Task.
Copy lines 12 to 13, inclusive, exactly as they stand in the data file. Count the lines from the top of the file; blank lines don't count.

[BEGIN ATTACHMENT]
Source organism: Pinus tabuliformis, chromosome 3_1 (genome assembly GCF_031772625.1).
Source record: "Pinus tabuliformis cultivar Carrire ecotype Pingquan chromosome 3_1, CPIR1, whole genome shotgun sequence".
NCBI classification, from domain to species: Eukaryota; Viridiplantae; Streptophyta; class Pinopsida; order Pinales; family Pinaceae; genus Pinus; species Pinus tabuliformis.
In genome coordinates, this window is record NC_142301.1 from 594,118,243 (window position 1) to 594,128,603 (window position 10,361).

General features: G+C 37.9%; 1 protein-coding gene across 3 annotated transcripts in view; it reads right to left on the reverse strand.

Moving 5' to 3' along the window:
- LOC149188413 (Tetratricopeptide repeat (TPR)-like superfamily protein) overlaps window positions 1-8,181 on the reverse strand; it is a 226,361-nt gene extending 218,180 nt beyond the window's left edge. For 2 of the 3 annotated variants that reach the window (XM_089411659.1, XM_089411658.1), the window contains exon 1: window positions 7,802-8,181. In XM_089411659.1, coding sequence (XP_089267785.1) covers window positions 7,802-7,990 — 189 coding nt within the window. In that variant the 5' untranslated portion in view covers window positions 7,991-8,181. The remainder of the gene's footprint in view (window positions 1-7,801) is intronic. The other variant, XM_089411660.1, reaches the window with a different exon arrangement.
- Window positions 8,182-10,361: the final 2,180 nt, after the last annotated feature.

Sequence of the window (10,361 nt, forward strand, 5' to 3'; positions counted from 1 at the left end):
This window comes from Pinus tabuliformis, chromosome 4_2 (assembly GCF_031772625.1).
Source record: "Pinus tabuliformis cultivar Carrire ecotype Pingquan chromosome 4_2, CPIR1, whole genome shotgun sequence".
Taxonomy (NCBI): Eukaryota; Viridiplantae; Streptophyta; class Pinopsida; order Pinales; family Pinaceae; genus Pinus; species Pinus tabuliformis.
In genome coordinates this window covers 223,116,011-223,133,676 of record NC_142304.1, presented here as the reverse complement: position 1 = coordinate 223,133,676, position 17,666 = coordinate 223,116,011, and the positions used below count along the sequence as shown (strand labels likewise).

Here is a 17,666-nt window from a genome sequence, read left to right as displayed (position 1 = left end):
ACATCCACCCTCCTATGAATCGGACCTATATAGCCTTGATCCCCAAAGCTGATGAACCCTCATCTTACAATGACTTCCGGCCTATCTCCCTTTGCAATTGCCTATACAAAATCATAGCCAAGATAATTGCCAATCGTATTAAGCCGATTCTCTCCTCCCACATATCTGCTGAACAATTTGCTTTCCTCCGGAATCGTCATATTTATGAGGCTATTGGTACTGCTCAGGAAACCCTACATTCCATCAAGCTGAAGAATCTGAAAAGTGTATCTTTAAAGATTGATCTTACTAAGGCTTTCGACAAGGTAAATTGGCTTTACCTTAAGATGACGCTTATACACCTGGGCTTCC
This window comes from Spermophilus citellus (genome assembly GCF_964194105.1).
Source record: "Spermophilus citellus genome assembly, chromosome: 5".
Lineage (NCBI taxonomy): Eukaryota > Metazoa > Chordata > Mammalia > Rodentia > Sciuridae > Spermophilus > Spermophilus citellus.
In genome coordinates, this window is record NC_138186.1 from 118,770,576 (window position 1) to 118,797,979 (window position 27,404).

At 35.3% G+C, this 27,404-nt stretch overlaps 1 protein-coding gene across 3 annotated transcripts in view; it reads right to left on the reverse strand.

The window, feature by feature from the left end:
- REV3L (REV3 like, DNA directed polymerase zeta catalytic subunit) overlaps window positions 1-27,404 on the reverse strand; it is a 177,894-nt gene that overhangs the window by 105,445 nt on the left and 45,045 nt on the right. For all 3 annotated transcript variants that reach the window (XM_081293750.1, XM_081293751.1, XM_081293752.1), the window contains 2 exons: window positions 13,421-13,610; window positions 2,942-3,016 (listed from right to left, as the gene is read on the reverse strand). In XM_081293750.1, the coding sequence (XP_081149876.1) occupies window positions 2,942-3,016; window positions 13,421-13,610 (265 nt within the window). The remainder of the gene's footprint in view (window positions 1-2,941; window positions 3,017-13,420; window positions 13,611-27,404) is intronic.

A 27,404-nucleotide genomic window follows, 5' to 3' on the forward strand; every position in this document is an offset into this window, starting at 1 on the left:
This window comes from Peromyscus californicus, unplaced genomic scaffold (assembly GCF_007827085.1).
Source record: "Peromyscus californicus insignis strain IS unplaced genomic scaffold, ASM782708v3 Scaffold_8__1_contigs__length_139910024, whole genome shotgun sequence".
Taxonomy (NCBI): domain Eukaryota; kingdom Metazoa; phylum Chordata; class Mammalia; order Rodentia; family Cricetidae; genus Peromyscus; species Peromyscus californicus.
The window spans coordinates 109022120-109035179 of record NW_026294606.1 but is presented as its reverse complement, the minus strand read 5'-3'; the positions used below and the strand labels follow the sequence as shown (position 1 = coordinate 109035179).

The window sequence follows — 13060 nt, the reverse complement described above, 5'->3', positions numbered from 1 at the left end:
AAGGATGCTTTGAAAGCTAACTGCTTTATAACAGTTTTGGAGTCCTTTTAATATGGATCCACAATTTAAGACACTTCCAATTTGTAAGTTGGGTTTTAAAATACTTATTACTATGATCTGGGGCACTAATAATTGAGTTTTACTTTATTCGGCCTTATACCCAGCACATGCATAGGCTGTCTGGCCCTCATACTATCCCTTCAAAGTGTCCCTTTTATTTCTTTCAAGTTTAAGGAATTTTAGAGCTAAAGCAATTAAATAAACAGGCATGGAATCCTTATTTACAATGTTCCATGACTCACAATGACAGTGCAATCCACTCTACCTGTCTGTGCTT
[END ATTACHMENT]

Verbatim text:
Taxonomy (NCBI): Eukaryota; Viridiplantae; Streptophyta; class Pinopsida; order Pinales; family Pinaceae; genus Pinus; species Pinus tabuliformis.
In genome coordinates this window covers 223,116,011-223,133,676 of record NC_142304.1, presented here as the reverse complement: position 1 = coordinate 223,133,676, position 17,666 = coordinate 223,116,011, and the positions used below count along the sequence as shown (strand labels likewise).